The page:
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The Securities and Exchange Commission recently released mutual fund guidance that advises registrants to reduce the length of the summary disclosure to three to four pages, and to use “plain English” to explain disclosures.
Meanwhile, the long-awaited release of a formal SEC proposal regarding a variable annuity summary prospectus has been pushed off once again. The agency’s regulatory agenda said the scheduled September release date of such a proposal has been pushed to March.
Lee Covington, senior vice president and general counsel for the Insured Retirement Institute, told ThinkAdvisor in an email message that IRI “believes all the work necessary to move this proposal forward has been completed,” and that IRI urges the SEC “to move forward at the earliest possible time.”
Former SEC Chairwoman Mary Schapiro publicly supported developing a VA summary prospectus seven years ago, Covington notes.
IRI’s research shows that “very few consumers are reading any of the full prospectus and that 95% of consumers would prefer a VA summary prospectus,” he says.
While the staff of the SEC’s Division of Investment Management declined in its guidance to offer a specific page limit on a summary prospectus, the staff expects that the summary should not exceed three to four pages. The staff noted in the guidance that it was not “unusual’ for them to review filings with summaries “longer than 10 pages for a single mutual fund and sometimes almost 20 pages in length.”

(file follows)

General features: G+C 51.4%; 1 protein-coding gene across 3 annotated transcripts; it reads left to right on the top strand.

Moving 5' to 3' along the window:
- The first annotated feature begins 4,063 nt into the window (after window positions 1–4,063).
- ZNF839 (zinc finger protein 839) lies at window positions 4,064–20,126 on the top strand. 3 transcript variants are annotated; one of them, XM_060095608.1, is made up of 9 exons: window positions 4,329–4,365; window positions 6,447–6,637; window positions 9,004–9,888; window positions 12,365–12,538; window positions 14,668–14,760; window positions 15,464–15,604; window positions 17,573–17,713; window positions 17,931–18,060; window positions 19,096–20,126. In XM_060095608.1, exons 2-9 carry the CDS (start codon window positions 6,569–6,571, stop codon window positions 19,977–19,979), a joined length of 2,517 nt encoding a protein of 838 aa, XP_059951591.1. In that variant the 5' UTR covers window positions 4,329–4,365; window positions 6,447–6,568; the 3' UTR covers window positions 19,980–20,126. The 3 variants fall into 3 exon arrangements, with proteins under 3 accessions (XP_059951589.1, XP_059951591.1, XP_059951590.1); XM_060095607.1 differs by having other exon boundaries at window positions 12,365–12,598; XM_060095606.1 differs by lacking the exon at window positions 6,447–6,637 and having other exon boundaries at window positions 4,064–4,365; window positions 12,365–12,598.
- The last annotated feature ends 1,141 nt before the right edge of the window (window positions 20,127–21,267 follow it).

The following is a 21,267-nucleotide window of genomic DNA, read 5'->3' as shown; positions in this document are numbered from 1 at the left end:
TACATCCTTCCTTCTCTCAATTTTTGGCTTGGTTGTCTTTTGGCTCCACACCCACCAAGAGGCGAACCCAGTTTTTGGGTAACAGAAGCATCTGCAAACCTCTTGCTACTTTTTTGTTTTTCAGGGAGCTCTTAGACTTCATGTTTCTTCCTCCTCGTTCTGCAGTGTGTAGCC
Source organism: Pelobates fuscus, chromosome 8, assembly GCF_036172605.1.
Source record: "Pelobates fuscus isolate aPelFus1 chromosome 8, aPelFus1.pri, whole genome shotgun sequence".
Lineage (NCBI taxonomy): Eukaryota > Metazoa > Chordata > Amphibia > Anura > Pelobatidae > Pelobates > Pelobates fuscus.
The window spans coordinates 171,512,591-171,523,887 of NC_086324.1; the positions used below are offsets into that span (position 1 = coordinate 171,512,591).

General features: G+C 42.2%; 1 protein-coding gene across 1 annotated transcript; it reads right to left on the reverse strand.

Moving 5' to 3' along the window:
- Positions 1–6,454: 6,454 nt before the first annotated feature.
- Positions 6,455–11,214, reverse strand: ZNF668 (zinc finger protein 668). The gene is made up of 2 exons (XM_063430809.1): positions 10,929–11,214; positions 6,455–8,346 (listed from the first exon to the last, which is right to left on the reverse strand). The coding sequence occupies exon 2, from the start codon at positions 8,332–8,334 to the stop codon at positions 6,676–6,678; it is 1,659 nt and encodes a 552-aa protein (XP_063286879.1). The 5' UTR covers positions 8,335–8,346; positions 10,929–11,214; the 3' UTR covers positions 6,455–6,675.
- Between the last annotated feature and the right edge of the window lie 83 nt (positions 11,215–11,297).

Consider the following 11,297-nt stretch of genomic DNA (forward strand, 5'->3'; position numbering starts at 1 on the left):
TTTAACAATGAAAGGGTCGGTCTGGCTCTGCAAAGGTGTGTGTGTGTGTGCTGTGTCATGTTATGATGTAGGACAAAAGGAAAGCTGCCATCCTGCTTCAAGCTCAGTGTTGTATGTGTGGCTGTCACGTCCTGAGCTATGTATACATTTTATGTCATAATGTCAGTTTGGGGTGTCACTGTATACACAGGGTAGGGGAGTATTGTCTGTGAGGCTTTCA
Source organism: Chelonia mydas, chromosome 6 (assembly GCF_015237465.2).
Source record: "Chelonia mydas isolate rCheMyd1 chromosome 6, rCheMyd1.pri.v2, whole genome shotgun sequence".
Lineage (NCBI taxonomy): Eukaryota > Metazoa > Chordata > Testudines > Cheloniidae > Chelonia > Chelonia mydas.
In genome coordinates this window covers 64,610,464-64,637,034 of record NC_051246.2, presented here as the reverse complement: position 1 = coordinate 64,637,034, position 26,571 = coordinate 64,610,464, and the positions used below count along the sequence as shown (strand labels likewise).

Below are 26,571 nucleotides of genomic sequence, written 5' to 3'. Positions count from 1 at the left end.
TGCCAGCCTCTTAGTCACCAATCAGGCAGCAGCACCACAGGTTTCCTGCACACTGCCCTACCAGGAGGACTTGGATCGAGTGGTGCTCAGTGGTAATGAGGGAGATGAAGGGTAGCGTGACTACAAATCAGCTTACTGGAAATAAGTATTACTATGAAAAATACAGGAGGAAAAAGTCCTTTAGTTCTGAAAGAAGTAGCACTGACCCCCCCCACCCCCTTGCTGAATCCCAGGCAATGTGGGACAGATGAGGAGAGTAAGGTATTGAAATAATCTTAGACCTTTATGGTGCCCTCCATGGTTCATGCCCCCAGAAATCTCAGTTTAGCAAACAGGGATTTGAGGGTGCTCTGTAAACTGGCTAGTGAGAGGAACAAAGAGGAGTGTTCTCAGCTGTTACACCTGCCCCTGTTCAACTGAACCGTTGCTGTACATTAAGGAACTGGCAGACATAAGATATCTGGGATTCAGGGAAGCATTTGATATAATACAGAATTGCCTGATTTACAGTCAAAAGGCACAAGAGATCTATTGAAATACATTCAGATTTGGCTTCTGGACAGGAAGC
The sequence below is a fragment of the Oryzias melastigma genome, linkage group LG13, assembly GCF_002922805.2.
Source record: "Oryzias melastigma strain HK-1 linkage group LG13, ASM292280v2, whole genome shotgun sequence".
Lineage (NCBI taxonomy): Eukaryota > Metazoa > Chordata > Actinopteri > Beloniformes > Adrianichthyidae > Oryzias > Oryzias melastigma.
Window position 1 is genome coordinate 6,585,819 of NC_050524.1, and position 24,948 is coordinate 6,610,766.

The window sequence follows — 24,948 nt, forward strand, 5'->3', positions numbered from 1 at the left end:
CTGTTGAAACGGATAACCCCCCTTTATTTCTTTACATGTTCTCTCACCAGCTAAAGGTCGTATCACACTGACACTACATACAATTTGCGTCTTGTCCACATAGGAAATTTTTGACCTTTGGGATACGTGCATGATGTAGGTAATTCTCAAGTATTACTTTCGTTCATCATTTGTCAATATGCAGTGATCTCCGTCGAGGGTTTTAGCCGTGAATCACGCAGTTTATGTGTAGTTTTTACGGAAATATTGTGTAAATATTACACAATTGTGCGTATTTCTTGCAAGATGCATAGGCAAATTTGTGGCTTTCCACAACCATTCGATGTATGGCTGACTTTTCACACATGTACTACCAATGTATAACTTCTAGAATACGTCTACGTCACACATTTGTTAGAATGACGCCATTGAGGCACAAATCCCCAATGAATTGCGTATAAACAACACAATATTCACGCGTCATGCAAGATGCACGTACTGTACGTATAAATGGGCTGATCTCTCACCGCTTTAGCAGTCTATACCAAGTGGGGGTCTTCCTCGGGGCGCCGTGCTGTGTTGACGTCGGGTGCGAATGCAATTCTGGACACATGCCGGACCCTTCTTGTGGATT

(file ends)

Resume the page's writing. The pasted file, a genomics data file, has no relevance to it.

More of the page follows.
The SEC staff also says in the guidance that the summary section should be a summary and not a restatement of the investment strategies and risks stated elsewhere in the prospectus, and that the summary should also omit any information not required, such as purchase and sale information.
“There are a significant number of prospectuses … in which disclosure remains complex, technical and duplicative,” the SEC writes in the guidance.
The SEC’s June guidance provides further clarification of the enhanced mutual fund disclosure amendments adopted in 2009 to Form N-1A, the registration form used by mutual funds. The June guidance is based on comments the Investment Management staff says it has provided to a number of funds and their counsel related to the Form N-1A amendments.
The agency notes that while use of the summary prospectus is optional, it has been “widely adopted,” with 80% of mutual funds offering investors a summary prospectus as of March 3.
Cipperman Compliance Services noted in reaction to the guidance that “mutual fund prospectus drafting has become as much art as science,” and recommended that funds “retain a law firm that has extensive experience with drafting registration statements and interacting with the SEC’s disclosure staff.”
Check out The Disclosure Paradox: How Much Information Is Too Much? by Michael Finke on ThinkAdvisor.